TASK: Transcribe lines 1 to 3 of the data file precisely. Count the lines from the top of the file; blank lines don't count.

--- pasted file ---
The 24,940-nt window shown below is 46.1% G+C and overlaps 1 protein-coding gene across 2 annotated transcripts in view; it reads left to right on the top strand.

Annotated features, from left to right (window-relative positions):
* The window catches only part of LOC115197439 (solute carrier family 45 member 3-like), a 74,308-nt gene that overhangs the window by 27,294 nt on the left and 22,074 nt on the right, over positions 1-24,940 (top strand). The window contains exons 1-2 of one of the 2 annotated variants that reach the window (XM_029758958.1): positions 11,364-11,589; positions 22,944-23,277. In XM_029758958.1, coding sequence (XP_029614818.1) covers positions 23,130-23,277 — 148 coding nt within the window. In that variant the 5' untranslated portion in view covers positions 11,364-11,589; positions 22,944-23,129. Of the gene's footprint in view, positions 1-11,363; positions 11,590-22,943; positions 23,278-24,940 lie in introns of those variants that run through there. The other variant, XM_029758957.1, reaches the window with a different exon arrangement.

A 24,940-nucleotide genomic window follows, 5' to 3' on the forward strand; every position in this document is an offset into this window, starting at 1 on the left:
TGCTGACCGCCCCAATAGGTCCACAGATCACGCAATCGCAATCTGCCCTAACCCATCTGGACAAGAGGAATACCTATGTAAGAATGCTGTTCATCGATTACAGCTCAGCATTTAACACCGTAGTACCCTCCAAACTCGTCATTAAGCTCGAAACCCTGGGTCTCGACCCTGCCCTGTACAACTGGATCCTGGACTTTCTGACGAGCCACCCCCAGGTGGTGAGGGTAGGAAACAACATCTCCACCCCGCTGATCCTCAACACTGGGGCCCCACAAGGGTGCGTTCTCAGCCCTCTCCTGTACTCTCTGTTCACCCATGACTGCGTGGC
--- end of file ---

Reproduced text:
The 24,940-nt window shown below is 46.1% G+C and overlaps 1 protein-coding gene across 2 annotated transcripts in view; it reads left to right on the top strand.

Annotated features, from left to right (window-relative positions):
* The window catches only part of LOC115197439 (solute carrier family 45 member 3-like), a 74,308-nt gene that overhangs the window by 27,294 nt on the left and 22,074 nt on the right, over positions 1-24,940 (top strand). The window contains exons 1-2 of one of the 2 annotated variants that reach the window (XM_029758958.1): positions 11,364-11,589; positions 22,944-23,277. In XM_029758958.1, coding sequence (XP_029614818.1) covers positions 23,130-23,277 — 148 coding nt within the window. In that variant the 5' untranslated portion in view covers positions 11,364-11,589; positions 22,944-23,129. Of the gene's footprint in view, positions 1-11,363; positions 11,590-22,943; positions 23,278-24,940 lie in introns of those variants that run through there. The other variant, XM_029758957.1, reaches the window with a different exon arrangement.